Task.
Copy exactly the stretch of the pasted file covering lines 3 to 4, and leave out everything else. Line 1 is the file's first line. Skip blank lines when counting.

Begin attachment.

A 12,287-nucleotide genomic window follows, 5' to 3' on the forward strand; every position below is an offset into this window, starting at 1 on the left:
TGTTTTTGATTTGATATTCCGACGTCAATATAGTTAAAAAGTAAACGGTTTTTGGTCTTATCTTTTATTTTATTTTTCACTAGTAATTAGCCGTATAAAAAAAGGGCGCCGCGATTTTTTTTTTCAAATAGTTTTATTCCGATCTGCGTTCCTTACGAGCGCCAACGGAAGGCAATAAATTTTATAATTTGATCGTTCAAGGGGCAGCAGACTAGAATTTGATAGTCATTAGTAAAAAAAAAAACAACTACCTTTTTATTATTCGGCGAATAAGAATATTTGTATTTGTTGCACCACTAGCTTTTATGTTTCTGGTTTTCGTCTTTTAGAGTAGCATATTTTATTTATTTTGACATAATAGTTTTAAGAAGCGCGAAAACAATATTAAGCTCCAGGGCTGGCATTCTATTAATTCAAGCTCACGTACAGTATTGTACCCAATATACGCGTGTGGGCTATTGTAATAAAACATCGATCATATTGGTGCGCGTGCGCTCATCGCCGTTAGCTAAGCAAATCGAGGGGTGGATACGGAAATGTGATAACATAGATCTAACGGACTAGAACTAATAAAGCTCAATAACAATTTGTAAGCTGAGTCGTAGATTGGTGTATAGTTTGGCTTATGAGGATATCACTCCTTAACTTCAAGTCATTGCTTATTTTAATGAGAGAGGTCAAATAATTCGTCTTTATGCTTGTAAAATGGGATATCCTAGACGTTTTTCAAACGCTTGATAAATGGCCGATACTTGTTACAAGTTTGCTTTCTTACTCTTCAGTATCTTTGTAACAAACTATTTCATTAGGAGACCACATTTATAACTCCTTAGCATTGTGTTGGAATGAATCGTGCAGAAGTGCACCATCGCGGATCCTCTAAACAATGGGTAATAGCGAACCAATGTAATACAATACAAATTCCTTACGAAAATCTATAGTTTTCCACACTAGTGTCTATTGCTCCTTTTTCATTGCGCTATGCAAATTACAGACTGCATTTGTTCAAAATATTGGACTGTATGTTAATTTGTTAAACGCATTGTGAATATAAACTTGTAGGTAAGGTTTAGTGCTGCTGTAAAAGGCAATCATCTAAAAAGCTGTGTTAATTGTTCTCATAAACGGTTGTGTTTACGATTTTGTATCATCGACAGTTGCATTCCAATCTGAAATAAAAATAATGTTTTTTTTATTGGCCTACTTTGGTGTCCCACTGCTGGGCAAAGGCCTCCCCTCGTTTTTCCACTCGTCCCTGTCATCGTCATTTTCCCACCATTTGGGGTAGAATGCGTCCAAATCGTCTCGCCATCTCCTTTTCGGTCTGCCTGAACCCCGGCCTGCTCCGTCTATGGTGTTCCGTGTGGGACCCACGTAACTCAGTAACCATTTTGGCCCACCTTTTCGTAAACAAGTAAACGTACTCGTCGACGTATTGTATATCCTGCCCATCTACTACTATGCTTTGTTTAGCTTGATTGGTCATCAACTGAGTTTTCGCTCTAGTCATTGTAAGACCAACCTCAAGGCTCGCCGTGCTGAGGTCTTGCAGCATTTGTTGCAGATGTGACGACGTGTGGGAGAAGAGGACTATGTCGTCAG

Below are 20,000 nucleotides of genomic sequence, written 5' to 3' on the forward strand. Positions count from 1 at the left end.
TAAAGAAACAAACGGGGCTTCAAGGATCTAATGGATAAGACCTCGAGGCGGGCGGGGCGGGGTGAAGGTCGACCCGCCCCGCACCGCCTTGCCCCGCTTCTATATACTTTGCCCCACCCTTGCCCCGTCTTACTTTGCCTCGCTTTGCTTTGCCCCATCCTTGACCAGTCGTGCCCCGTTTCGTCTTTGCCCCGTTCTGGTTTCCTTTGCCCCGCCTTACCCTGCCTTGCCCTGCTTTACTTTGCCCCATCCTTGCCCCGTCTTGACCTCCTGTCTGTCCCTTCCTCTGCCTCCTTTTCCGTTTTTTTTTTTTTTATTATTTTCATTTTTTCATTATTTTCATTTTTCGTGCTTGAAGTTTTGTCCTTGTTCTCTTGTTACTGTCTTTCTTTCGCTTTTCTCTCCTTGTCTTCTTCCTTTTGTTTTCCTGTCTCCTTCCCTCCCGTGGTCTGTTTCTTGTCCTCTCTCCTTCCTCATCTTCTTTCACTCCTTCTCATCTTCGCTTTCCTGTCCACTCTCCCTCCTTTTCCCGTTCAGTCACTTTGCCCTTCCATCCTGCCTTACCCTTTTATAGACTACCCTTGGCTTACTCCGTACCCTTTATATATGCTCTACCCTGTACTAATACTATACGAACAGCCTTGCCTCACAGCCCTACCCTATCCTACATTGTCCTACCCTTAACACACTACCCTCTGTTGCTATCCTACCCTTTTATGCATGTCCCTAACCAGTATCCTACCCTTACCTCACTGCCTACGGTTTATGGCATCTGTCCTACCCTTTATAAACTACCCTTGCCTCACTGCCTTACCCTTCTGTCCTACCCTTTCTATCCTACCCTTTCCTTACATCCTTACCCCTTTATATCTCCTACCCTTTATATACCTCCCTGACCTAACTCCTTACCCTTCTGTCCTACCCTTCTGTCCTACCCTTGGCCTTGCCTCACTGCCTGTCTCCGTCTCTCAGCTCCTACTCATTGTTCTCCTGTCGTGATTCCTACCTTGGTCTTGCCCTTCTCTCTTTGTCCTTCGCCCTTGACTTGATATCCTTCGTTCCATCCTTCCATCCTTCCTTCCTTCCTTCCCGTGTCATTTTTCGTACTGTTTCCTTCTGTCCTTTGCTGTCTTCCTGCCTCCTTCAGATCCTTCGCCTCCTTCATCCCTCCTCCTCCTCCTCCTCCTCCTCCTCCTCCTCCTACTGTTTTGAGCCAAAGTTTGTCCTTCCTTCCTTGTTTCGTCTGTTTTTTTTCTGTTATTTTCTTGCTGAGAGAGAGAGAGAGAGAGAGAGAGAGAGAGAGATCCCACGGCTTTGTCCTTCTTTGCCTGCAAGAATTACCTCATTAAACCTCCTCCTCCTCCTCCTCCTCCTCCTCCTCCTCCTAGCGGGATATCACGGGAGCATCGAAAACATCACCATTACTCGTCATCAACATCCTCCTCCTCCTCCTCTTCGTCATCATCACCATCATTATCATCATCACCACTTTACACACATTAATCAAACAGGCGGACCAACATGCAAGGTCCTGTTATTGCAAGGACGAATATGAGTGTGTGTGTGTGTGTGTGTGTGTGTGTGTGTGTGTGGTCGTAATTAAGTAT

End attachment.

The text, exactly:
Below are 20,000 nucleotides of genomic sequence, written 5' to 3' on the forward strand. Positions count from 1 at the left end.
TAAAGAAACAAACGGGGCTTCAAGGATCTAATGGATAAGACCTCGAGGCGGGCGGGGCGGGGTGAAGGTCGACCCGCCCCGCACCGCCTTGCCCCGCTTCTATATACTTTGCCCCACCCTTGCCCCGTCTTACTTTGCCTCGCTTTGCTTTGCCCCATCCTTGACCAGTCGTGCCCCGTTTCGTCTTTGCCCCGTTCTGGTTTCCTTTGCCCCGCCTTACCCTGCCTTGCCCTGCTTTACTTTGCCCCATCCTTGCCCCGTCTTGACCTCCTGTCTGTCCCTTCCTCTGCCTCCTTTTCCGTTTTTTTTTTTTTTATTATTTTCATTTTTTCATTATTTTCATTTTTCGTGCTTGAAGTTTTGTCCTTGTTCTCTTGTTACTGTCTTTCTTTCGCTTTTCTCTCCTTGTCTTCTTCCTTTTGTTTTCCTGTCTCCTTCCCTCCCGTGGTCTGTTTCTTGTCCTCTCTCCTTCCTCATCTTCTTTCACTCCTTCTCATCTTCGCTTTCCTGTCCACTCTCCCTCCTTTTCCCGTTCAGTCACTTTGCCCTTCCATCCTGCCTTACCCTTTTATAGACTACCCTTGGCTTACTCCGTACCCTTTATATATGCTCTACCCTGTACTAATACTATACGAACAGCCTTGCCTCACAGCCCTACCCTATCCTACATTGTCCTACCCTTAACACACTACCCTCTGTTGCTATCCTACCCTTTTATGCATGTCCCTAACCAGTATCCTACCCTTACCTCACTGCCTACGGTTTATGGCATCTGTCCTACCCTTTATAAACTACCCTTGCCTCACTGCCTTACCCTTCTGTCCTACCCTTTCTATCCTACCCTTTCCTTACATCCTTACCCCTTTATATCTCCTACCCTTTATATACCTCCCTGACCTAACTCCTTACCCTTCTGTCCTACCCTTCTGTCCTACCCTTGGCCTTGCCTCACTGCCTGTCTCCGTCTCTCAGCTCCTACTCATTGTTCTCCTGTCGTGATTCCTACCTTGGTCTTGCCCTTCTCTCTTTGTCCTTCGCCCTTGACTTGATATCCTTCGTTCCATCCTTCCATCCTTCCTTCCTTCCTTCCCGTGTCATTTTTCGTACTGTTTCCTTCTGTCCTTTGCTGTCTTCCTGCCTCCTTCAGATCCTTCGCCTCCTTCATCCCTCCTCCTCCTCCTCCTCCTCCTCCTCCTCCTCCTACTGTTTTGAGCCAAAGTTTGTCCTTCCTTCCTTGTTTCGTCTGTTTTTTTTCTGTTATTTTCTTGCTGAGAGAGAGAGAGAGAGAGAGAGAGAGAGAGAGATCCCACGGCTTTGTCCTTCTTTGCCTGCAAGAATTACCTCATTAAACCTCCTCCTCCTCCTCCTCCTCCTCCTCCTCCTCCTAGCGGGATATCACGGGAGCATCGAAAACATCACCATTACTCGTCATCAACATCCTCCTCCTCCTCCTCTTCGTCATCATCACCATCATTATCATCATCACCACTTTACACACATTAATCAAACAGGCGGACCAACATGCAAGGTCCTGTTATTGCAAGGACGAATATGAGTGTGTGTGTGTGTGTGTGTGTGTGTGTGTGTGTGTGGTCGTAATTAAGTAT